The United States Oil ETF (NYSEARCA:USO) was one of the top financial topics of 2014. It had performed admirably early in the year, but oil prices crashed and US unconventional economics have come into question. The selloff in oil has made little sense, and when it began many funds were overweight E&Ps, and hit hard trying to get out of those positions. Others have lost considerable investments trying to call the bottom in oil. The question is where will oil find a bottom, and when will this occur? Many think we are already there, but some estimates have oil going lower in 2015. We will go over the reasons we feel why oil is headed lower and how we are trading it.
We have been bearish oil and covered this in several write ups on Bakken operators that may not be economic at today’s oil price. Keep in mind the Bakken faces a more difficult situation as diffferentials are greater than in other US plays. In 2014, the average Bakken differential was approximately $11/bbl or $12/bbl less than WTI. We expect the average in 2015 to be between $13/bbl and $14/bbl. Currently this differential is closer to $16/bbl and we think its possible it will widen more. Differentials, whether Bakken, Permian and Eagle Ford crude, are different from one area to the next as they reflect several things like cost of transport, type of crude, demand, etc. The widening of Bakken differentials are mostly due to transport methods, but also we are seeing a decrease in demand as inventories continue to build in the US.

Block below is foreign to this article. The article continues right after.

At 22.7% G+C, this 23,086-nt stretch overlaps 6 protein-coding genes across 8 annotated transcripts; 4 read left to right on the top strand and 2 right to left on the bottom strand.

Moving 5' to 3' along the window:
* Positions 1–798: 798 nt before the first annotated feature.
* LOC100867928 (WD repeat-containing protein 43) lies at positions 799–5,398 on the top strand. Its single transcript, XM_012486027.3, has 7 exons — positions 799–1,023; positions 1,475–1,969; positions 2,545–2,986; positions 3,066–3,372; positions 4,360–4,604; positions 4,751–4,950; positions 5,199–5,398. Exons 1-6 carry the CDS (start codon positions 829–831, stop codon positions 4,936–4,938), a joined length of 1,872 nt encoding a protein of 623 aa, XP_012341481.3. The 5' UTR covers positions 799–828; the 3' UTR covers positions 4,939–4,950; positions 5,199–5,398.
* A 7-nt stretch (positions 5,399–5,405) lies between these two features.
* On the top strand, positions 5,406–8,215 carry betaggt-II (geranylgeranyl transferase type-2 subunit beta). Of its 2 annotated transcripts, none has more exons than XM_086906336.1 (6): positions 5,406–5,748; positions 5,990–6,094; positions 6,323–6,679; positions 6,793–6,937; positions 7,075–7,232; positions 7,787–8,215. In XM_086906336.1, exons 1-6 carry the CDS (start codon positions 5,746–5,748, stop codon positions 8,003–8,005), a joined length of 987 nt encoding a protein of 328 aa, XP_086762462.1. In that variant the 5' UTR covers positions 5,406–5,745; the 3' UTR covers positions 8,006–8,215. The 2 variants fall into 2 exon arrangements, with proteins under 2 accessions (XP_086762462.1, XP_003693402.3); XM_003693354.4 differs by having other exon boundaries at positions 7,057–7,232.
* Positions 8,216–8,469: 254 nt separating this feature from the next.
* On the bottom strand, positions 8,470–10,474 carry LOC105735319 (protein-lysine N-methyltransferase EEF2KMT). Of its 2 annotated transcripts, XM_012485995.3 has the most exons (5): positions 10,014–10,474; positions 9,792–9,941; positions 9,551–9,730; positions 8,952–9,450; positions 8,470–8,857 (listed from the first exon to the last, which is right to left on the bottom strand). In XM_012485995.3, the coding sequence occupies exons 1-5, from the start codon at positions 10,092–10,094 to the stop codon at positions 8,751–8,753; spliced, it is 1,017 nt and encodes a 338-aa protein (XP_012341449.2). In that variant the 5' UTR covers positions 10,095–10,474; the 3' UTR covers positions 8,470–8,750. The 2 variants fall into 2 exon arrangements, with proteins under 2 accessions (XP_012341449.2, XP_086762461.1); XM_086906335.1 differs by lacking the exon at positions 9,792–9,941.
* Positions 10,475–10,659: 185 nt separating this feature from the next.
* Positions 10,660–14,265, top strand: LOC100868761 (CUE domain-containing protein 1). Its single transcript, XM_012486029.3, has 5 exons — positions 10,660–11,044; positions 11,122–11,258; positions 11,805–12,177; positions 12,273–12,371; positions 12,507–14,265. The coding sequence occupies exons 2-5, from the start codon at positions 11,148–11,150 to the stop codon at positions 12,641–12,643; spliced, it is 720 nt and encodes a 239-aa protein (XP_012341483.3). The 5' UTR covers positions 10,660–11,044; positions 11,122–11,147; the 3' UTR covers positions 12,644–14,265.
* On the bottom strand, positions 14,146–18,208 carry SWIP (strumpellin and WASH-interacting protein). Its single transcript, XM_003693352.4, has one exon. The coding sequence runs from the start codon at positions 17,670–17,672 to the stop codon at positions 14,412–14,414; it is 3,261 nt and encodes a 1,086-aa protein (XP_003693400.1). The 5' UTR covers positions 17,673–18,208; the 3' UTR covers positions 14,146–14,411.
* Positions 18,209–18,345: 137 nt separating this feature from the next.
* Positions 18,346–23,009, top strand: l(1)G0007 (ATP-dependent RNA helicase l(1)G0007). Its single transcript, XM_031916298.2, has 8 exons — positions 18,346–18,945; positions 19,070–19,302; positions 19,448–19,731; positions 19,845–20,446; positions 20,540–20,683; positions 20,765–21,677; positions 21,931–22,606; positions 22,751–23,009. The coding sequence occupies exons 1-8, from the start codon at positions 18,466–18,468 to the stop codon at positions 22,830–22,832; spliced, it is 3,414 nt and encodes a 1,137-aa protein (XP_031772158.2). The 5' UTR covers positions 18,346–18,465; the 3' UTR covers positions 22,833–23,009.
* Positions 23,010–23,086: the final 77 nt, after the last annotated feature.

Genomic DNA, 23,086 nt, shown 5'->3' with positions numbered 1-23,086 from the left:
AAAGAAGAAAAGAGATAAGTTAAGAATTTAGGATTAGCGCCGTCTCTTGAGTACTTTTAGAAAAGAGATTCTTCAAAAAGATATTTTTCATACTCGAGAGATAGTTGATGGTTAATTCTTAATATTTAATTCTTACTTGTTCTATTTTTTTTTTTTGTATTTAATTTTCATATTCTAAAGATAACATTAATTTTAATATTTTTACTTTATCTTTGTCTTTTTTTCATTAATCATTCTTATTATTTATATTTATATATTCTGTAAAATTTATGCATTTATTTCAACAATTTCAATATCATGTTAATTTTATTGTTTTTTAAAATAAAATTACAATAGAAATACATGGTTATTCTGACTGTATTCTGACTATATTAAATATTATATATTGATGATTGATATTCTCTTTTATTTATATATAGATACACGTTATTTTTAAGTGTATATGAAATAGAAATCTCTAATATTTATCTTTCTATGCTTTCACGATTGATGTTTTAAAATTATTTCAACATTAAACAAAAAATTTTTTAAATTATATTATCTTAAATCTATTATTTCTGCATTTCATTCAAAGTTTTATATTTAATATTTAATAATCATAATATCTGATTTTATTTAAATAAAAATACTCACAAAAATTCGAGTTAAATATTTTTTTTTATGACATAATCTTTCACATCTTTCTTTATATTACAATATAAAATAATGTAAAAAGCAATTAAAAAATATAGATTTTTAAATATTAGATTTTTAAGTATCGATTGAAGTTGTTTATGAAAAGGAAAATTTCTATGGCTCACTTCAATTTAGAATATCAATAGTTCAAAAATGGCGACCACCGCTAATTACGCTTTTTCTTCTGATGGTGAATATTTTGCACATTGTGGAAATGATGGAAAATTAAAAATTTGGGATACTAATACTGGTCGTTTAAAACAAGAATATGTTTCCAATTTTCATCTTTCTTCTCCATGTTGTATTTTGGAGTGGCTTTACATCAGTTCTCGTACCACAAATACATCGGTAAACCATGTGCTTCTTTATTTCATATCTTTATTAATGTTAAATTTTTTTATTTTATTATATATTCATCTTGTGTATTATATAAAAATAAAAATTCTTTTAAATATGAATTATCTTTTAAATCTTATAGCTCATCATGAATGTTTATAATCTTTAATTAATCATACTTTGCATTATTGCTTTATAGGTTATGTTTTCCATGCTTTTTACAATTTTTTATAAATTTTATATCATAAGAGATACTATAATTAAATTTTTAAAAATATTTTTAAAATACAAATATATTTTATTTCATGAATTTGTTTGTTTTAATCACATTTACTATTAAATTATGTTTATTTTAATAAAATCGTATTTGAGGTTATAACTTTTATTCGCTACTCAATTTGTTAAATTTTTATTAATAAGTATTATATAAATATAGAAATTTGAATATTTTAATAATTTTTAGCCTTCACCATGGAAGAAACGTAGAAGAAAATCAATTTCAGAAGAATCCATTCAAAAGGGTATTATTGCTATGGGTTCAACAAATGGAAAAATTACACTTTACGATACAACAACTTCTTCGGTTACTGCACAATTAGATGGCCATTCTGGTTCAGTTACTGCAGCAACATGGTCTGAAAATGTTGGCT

The Bakken doesn’t have the advantages of Texas crude, as there is only one small refinery in Mandan, North Dakota. The Eagle Ford is only a short distance from some of the largest, and most complex US refineries. Since there is limited pipe capacity, rail has become the main driving force to get Bakken crude out of the state. North Dakota production continues to outpace pipeline construction, but Pipelines cost hundreds of millions to billions of dollars to construct. Midstream companies won’t break ground until it has about 80% of the pipe filled via contract. Pipelines also like longer term deals. The rails are much easier, as costs are lower. Rail loading and unloading terminals cost much less and can be constructed quicker. Railroad crude transport deals are much shorter where three year deals are common. The pipeline advantage is cost, as its much cheaper than railing crude. We would expect that once pipeline capacity meet current production, Bakken differentials will tighten to approximately $6/bbl.